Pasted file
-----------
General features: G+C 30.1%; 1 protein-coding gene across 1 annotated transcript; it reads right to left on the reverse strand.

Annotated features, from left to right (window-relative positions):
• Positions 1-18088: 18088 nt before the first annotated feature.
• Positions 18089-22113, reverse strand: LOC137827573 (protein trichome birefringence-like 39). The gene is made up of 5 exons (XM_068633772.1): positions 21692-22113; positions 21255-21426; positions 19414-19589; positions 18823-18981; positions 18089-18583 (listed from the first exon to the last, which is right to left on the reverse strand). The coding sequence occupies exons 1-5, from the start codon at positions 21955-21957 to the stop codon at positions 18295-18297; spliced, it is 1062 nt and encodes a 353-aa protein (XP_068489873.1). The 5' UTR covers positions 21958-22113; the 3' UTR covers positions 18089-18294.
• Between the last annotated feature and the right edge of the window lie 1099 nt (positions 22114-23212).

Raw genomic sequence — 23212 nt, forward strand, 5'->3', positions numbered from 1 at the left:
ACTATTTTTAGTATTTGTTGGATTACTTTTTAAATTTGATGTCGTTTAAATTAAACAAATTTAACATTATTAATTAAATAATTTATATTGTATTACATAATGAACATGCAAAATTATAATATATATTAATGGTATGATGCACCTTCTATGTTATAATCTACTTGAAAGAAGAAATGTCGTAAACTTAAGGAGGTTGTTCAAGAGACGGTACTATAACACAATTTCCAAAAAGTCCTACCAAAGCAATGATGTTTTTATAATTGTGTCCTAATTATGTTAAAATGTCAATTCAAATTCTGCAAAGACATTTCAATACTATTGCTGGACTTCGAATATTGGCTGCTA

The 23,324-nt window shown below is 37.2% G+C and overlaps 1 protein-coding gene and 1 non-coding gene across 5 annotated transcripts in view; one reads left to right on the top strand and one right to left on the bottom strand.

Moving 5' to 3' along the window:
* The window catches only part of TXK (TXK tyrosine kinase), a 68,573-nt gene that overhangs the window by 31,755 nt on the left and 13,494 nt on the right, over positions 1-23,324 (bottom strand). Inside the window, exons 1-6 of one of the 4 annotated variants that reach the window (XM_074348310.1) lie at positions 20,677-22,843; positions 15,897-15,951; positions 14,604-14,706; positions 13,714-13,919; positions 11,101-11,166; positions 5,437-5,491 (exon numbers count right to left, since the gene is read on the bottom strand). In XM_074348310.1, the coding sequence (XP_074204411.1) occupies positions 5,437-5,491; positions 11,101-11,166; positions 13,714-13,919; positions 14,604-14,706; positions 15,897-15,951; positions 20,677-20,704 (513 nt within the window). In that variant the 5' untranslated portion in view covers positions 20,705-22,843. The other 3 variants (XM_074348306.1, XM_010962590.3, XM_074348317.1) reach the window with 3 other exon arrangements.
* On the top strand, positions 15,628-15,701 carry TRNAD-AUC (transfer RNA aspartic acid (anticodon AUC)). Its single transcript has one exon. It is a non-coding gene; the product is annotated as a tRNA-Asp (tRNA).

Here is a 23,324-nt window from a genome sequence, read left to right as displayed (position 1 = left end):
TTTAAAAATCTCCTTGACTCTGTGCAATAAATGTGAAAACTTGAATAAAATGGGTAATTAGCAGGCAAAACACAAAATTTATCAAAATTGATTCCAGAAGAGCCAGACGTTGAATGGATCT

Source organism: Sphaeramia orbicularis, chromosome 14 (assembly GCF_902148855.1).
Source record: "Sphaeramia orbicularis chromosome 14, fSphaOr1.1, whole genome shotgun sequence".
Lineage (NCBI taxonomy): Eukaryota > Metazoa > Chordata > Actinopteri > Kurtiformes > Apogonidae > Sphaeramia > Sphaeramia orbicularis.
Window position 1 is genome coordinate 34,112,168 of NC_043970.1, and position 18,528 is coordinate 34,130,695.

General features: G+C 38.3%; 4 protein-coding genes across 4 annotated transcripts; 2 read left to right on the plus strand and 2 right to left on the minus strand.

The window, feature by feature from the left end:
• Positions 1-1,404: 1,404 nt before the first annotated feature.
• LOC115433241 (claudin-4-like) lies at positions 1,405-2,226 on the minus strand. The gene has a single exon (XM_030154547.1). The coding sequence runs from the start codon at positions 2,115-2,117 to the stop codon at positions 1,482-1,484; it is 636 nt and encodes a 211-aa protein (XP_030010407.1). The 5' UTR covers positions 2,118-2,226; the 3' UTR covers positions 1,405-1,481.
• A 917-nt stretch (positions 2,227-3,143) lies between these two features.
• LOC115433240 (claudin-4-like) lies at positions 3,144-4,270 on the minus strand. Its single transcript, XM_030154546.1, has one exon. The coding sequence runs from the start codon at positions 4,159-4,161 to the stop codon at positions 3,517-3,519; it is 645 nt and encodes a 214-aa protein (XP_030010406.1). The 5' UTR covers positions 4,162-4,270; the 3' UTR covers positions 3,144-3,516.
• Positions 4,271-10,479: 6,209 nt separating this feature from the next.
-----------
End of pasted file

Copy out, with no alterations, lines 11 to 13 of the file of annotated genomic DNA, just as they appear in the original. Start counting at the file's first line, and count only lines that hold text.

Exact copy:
* On the top strand, positions 15,628-15,701 carry TRNAD-AUC (transfer RNA aspartic acid (anticodon AUC)). Its single transcript has one exon. It is a non-coding gene; the product is annotated as a tRNA-Asp (tRNA).

Here is a 23,324-nt window from a genome sequence, read left to right as displayed (position 1 = left end):
TTTAAAAATCTCCTTGACTCTGTGCAATAAATGTGAAAACTTGAATAAAATGGGTAATTAGCAGGCAAAACACAAAATTTATCAAAATTGATTCCAGAAGAGCCAGACGTTGAATGGATCT